Beginning machine learning by a software engineer in a hurry
If you are like me and right now don’t have enough time to go after Python, R, statistics, and algorithms, but still want to play with data and do some predictions using machine learning, I think I can give you a short-cut to accomplish that.
First, let me do a quick summary about how I reached this point: During my work in Silicon Valley at TOTVS Labs, I had the opportunity to spend some time with Mario Filho and learn from one of the best guys in the field. It was a good experience and I understood the foundation of his work and his thought process and more importantly, that I don’t really need to understand exactly everything to give me the opportunity to play with it. He helped me break the barrier that I had about data science.
He insisted that I should start learning data science by competing in any Kaggle competition. At first, I was a little reluctant because I knew what I was getting myself into and I knew that I’m not ready to go deeper, and here is why:
I started my journey into data science by:
✔️ After spending 3 weeks studying in Dataquest (Very good, but boring), I realized that I need a stronger statistics and probability base;
✔️ 1 more week reading Head First Statistics, and then I understood what I was getting myself into: Maths ➡️ Statistics ➡️ Probability ➡️ Distribution ➡️ Regression ➡️ Bayesian Theorem ➡️ Implementing a machine learning algorithm ➡️ 💥 No, no, no, not yet!
Here we go…, I can see my future…, It doesn’t look good, 6 months to a year of “deep learning” (pun intended) before risking anything…
“Not this time Conrado!”
A quick journey
If you are like me, and want to reach something before compromising a huge amount of time, then you should do this:
- Watch a video about statistics (you don’t need to watch all, I’m sure that you will get back to it later):
2. Watch this series from Google about machine learning (Ignore the coding part, stick to the concepts):
3. Watch this series from Data Science Dojo:
And then practice
- Play around with this Kaggle Titanic Sample in Azure ML. If you want to watch this experiment being created check this out;
- Submit some predictions to Kaggle;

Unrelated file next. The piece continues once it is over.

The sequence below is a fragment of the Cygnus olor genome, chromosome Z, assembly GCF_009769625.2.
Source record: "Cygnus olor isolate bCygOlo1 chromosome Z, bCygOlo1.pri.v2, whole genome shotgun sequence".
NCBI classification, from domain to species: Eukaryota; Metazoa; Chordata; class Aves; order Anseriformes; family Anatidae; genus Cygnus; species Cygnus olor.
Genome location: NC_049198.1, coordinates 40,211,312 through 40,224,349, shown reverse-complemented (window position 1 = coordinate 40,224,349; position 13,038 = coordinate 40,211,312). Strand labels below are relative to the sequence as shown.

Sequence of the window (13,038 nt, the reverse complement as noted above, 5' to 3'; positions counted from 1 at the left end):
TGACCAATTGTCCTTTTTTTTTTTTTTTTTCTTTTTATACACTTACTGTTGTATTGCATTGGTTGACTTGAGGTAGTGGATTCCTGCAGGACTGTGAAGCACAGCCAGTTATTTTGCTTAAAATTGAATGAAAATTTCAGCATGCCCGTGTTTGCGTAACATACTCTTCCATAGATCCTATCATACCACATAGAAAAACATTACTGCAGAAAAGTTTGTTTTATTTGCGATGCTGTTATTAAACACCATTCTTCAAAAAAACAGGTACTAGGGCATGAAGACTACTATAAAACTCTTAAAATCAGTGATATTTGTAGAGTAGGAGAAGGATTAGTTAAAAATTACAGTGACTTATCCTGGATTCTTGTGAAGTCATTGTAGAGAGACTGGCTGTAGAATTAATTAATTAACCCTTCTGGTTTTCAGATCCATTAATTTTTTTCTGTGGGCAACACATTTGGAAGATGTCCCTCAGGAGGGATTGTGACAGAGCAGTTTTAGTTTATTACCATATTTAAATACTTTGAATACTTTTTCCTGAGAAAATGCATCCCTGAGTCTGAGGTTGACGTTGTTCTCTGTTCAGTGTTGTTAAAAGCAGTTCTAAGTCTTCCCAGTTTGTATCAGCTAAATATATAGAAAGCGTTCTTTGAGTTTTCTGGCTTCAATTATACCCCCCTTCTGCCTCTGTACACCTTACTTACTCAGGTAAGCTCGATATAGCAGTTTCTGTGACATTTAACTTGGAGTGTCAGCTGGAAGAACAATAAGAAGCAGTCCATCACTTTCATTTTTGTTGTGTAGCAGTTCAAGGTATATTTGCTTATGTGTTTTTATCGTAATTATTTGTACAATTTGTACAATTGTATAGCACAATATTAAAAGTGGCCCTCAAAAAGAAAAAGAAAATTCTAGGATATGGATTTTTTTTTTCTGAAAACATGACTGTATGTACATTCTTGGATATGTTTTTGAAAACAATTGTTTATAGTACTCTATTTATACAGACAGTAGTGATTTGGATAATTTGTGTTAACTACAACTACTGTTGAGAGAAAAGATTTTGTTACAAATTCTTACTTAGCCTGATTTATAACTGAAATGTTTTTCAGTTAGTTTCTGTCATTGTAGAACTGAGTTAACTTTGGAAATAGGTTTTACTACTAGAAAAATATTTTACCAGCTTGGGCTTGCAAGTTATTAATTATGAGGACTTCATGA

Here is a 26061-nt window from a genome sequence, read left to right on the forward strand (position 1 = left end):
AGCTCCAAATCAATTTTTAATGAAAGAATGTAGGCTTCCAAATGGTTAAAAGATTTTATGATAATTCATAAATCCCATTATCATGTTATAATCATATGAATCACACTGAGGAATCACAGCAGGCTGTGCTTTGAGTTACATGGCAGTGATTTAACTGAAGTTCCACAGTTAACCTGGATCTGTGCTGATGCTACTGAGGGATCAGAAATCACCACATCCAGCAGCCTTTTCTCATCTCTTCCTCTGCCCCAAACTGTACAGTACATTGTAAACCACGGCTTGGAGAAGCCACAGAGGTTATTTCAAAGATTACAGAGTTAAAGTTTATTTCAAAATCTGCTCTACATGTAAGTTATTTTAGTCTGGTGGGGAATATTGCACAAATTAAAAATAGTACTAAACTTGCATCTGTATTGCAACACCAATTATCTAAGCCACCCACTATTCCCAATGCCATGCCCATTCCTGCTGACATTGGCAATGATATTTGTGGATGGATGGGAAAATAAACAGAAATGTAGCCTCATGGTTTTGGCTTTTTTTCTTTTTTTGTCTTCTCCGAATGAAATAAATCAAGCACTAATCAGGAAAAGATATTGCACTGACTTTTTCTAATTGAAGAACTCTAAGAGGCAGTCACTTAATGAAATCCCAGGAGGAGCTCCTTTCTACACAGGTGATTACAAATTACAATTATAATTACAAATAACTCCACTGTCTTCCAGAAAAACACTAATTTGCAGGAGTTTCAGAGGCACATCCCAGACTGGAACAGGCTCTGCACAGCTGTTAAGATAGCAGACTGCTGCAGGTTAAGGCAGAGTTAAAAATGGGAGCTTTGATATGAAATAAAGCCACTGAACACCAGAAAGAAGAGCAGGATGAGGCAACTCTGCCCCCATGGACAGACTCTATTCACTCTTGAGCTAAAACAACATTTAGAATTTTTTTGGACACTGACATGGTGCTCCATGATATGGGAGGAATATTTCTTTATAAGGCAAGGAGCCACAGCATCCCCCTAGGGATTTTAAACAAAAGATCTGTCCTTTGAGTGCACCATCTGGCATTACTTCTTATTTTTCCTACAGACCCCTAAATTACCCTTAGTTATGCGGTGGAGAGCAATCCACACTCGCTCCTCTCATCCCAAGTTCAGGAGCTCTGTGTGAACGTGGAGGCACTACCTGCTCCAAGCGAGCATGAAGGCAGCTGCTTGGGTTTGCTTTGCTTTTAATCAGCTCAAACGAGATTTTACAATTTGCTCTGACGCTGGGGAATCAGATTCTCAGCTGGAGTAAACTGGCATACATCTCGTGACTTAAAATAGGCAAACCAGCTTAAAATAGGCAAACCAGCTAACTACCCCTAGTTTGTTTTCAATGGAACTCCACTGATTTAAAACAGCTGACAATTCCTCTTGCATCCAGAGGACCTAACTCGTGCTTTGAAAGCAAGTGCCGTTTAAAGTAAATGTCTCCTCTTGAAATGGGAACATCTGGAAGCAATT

- Check other’s work and forum discussions on Kaggle and Cortana Gallery;
- Change and improve your experiment;
- Try new models and play around with the tools provided, the Azure ML documentation will help you understand the parameters and components, as well provide new sample experiments;
- Repeat 4th step and soon you’ll lose track of time;
- When you’ve had enough, go to the next Kaggle competition;
With those simple steps, you’ll find yourself reading about each algorithm, technical aspect, looking into other’s solutions on how to extract and infer better features, experimenting with hyperparameters, stacking models, creating custom Python/R scripts just to see if that new feature will improve your prediction or not.
This is what I’ve done so far:
My best model for the Titanic competition is only a 3% improvement over the template from Data Science Dojo, but it took me 24 tries (models) to find it. I tested different algorithms, training strategies and a lot of useless new features.
What I’ve learned so far
After all, concepts like supervised learning, especially classification and regression make more sense to me and now I’m close to try some unsupervised problems.
Another important part that I wasn’t aware of, is how data quality is important, most of my exercises so far I got a pretty clean and well develop data. I know that this made my life easier and I can imagine the kind of problem that people get in real world cases.
The organization and roles in data science are clearer now to me, now I can tell the difference between a data analyst, a data engineer and a data scientist. Each one with its part in the data flow.
Infrastructure ➡️ Get ➡️Clean ➡️ Improve ➡️Create Model ➡️Check ➡️Predict ➡️Deploy
- Infrastructure (Data Engineer): The pipeline to get data from systems and the structure to enable everything below;
- Get (Data Engineer): Bring data from a wide range of sources;
- Clean (Data Engineer): Fill the gaps, remove unusable or useless data;
- Explore (Data Analyst): Infer new features, extract business information and create better representations of the data;
- Create Model (Data Scientist): Find the best algorithm, parameters, and performance;
- Check (Data Scientist): Validate your results;
- Predict (Data Scientist): Run the model against a real world and unknown case;
- Deploy (ML Engineer): Make the prediction available to your users;
Now I’m ready!
Both you and me are ready to go further. I want to reimplement all my Azure ML experiments in Python, try new algorithms that are not available there, explore more the data I’m using, and finally start the Coursera course that all my fellow professional data scientists, always suggest me:
Machine Learning | Coursera
About this course: Machine learning is the science of getting computers to act without being explicitly programmed. In…
I know, I’m far from being even a Data Analyst, but the knowledge gave me the foundation to understand the role of my coworkers better and what I can do as a software engineer to improve their flow, the importance of good data and which tools they use to achieve their goals, after all, that’s what I really need to know.
Interesting links I found through my journey:
- Lots of interesting data
Hey!, You!, Data Scientist! What path did you take? What do you think about the path I took?